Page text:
Protein were samples loaded into 4–20% Mini‐PROTEAN® TGX Stain‐Free™ gels or 4–15% Criterion™ TGX Stain‐Free™ gels (Bio‐Rad) in running buffer (14.8% (w/v) glycine, 0.1% (w/v) SDS, in 100 mM Tris-HCl (pH 8.2) and were separated by electrophoresis. Proteins on gel were then transferred onto 0.45 µm LF (low fluorescence) PVDF membrane (Bio‐Rad) with the Trans‐Blot® Turbo™ Transfer System (Bio‐Rad) at 25 V for 10 min. For xCT blot, protein transfer was conducted using wet-transfer cassette overnight at 30 V at 4 °C. Membranes were followed by blocking for 1 h at RT with 5% (w/v) low fat milk powder in TBS with the addition of 0.5% (v/v) Tween-20, pH 8.0 (TBST). Membranes were then washed three times with TBST at 10-min intervals. Primary antibodies were then diluted in 3% (w/v) BSA in TBST and added for incubation for overnight at 4 °C. Primary antibodies included rabbit (Rb) anti-GPX4 (1:1,000, Abcam, ab125066), Rb anti RIPK1 (1:1000, Cell Signaling Technology, #892), rat anti-MLKL (1:1000, Millipore, MABC604), Rb anti-FTH1 (1:1000, Abcam, ab75973), Rb anti-TFR1 (1:250, Thermo Fisher, H68.4), Rb anti-GCLC (1:1000, Abcam, ab53179), Rb anti-xCT (1:1000, Abcam, ab37185), Rb anti-NRF2 (1:1000, Abcam, ab31163) and mouse anti-βIII tubulin (1:1000, Promega, G7121). The following day, membranes were washed with TBST three times with 10-min intervals. Secondary antibodies including rhodamine anti-β-actin (1:5,000, Bio‐Rad, 12004163), either IRDYE 680 or 800CW, or both, were added to the blot at RT in TBST for 1 h. Following incubation, blots were washed three times at 10-min intervals. All membrane images were taken on the ChemiDoc™ MP (Bio‐Rad). For analysis, blots were quantified using the ImageJ software (Rasband WS, NIH, Bethesda, MD, http://rsb.info.nih). After subtracting background intensity, values of the mean grey bands for the target protein were normalised to respective the β-actin value (or βIII where appropriate). All results were expressed as a percentage of WT for mice, and non-neurological controls for human tissues (100%).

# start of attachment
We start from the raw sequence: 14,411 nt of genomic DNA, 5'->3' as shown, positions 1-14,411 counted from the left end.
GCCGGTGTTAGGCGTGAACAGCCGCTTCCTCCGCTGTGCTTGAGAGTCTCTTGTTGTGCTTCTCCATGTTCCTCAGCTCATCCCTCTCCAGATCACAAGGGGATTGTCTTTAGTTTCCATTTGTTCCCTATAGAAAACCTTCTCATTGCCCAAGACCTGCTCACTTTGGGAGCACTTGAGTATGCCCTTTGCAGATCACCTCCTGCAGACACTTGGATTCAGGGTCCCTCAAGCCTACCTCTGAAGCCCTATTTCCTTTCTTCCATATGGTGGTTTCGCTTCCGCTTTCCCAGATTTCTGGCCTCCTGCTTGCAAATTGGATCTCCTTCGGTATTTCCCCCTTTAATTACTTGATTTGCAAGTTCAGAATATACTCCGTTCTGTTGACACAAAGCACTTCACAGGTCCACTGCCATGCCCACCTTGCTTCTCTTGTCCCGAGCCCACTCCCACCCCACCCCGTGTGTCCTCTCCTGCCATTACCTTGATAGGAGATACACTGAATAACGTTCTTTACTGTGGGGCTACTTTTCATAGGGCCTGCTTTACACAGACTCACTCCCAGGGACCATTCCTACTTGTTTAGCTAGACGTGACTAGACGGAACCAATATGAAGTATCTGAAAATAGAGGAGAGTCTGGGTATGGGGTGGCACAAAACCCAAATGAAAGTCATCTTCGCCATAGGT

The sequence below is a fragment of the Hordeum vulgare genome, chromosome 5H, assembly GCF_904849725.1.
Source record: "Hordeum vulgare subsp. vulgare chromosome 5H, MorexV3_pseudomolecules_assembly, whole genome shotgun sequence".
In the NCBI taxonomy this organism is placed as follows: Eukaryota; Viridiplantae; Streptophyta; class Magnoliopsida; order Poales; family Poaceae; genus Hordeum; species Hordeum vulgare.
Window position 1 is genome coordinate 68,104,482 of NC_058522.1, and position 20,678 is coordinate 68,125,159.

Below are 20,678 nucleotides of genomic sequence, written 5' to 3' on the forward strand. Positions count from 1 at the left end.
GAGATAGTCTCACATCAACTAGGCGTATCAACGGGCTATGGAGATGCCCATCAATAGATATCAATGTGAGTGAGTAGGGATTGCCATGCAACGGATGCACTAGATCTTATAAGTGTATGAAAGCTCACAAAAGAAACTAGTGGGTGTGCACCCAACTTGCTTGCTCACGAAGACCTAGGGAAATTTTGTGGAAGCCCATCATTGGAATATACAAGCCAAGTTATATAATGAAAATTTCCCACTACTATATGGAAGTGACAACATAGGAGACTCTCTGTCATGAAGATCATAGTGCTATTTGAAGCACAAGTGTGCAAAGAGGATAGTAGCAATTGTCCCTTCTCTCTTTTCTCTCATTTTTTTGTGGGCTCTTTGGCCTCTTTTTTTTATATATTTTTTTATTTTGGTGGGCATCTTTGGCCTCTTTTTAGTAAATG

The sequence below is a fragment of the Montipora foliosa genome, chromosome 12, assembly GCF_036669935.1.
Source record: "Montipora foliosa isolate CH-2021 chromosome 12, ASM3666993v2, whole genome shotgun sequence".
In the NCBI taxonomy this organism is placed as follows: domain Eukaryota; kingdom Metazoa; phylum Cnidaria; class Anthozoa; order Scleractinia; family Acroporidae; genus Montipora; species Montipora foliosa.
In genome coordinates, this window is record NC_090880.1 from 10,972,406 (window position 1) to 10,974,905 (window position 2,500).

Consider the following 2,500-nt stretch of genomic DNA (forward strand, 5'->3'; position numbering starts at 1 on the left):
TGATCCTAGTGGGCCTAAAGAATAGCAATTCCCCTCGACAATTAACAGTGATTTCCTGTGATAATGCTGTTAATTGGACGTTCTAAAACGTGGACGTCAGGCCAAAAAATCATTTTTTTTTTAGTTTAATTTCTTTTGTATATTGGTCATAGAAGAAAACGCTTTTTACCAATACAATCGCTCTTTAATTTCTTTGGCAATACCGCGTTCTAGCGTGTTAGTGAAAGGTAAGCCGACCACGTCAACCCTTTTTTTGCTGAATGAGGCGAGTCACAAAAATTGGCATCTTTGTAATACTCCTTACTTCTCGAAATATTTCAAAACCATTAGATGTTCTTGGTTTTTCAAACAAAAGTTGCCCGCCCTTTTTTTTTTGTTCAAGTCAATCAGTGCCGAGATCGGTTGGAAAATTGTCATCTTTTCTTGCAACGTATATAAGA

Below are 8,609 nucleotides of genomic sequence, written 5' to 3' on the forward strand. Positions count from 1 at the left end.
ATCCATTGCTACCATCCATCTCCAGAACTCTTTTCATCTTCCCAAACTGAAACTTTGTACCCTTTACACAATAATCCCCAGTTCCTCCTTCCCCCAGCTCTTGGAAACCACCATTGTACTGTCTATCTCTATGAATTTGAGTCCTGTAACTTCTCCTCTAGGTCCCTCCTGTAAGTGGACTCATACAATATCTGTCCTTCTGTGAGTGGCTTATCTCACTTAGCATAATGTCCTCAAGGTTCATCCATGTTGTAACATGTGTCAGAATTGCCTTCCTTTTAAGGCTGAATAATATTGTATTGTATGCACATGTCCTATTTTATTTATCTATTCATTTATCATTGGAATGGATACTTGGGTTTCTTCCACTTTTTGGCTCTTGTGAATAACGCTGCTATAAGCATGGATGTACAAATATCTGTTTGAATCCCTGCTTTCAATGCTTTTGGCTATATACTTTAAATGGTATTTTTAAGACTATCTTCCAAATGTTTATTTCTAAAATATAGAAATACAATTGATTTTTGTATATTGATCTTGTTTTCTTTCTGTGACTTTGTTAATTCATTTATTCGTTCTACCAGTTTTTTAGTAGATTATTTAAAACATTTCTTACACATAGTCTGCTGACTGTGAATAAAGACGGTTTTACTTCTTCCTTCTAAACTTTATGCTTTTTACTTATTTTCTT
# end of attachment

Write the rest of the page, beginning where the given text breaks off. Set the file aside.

HT-29 cells were maintained in Dulbecco’s Modified Eagle Medium (Life Technologies) containing 8% (v/v) heat-inactivated foetal calf serum, 2 mM L-Glutamine/-GlutaMAX (Thermo Fisher Scientific, #35050061), 50 U/ml penicillin and 50 U/ml streptomycin. MLKL−/− HT-29 cells have been previously reported .
Malondialdehyde (MDA) levels were quantified with a thiobarbituric acid-based assay according to the manufacturer’s protocol (Lipid Peroxidation (MDA) Assay kit, Abcam, ab118970). Brain tissue (n = 5 mice per group) was resuspended in the supplied lysis buffer with butylated hydroxytoluene to prevent lipid peroxidation during processing. Samples were homogenised on ice for 30 s with a micropestle (Micro Tube Homogenizer System, Thomas Scientific) and then sonicated. Supernatants were collected and quantified for total protein as described above. Fluorescence (excitation 532 nm, emission 553 nm) was measured with a Clariostar plate reader (BMG Labtech). MDA levels were expressed relative to protein levels.
RNA extraction and qRT-PCR
RNA was extracted from spinal cords (n = 5 mice per group) with the RNeasy Mini kit (Qiagen) as per the manufacturer’s instructions. RNA quality was determined using the NanoDrop One/Onec (Thermo Fisher). cDNA was then synthesised from 50 ng of total RNA with the PrimeScriptT RT kit (Takara). Primers including Gpx4  were synthesised by Sigma for qPCR.
Gpx4 forward: 5′-CGCAGCCGTTCTTATCAATG-3′
Gpx4 reverse: 5′-CACTGTGGAAATGGATGAAAGTC-3′
mGpx4 forward: 5′CACTGTGGAAATGGATGAAAGTC-3
mGpx4 reverse: 5′-CTTACTTAAGCCAGCACTGC-3′
Gapdh forward: TGTGATGGGTGTGAACCACGAGAA-3′
Gapdh reverse: 5′-GAGCCCTTCCACAATGCCAAAGTT-3′
Real-time qPCR was carried out using SYBR® Premix Ex TaqTM II (Takara) with a total volume of 20 µl; 10 µl SYBR® Premix Ex TaqTM II, 10 µM of each primer and 1 µl of cDNA from five samples per group in triplicate. Relative gene expression normalised to mouse Gapdh was determined using the ΔCt method .
The investigators were blinded to genotypes for animal behaviour, histology and MDA assay. No animals or samples were excluded from analysis. All analyses were conducted using GraphPad Prism 9.0 software (San Diego, CA, USA, RRID:SCR_002798). Data points were presented as mean ± SEM. Normal distribution of data was determined using the Kolmogorov–Smirnov test. Variance between groups was similar as assessed by Bartlett’s test for one-way ANOVA. Motor neuron counts, age of peak body weight, disease onset, western blot and MDA assay data were analysed using the Student’s two-sided unpaired t-test or one-way ANOVA with Tukey’s post hoc test where appropriate unless stated otherwise. Weight gain and motor function were analysed by two-way ANOVA with Tukey’s post hoc test. Survival curves were analysed using the Log‐rank (Mantel-Cox) test with the median values reported.
GPX4 is downregulated in familial and sporadic ALS patient spinal cords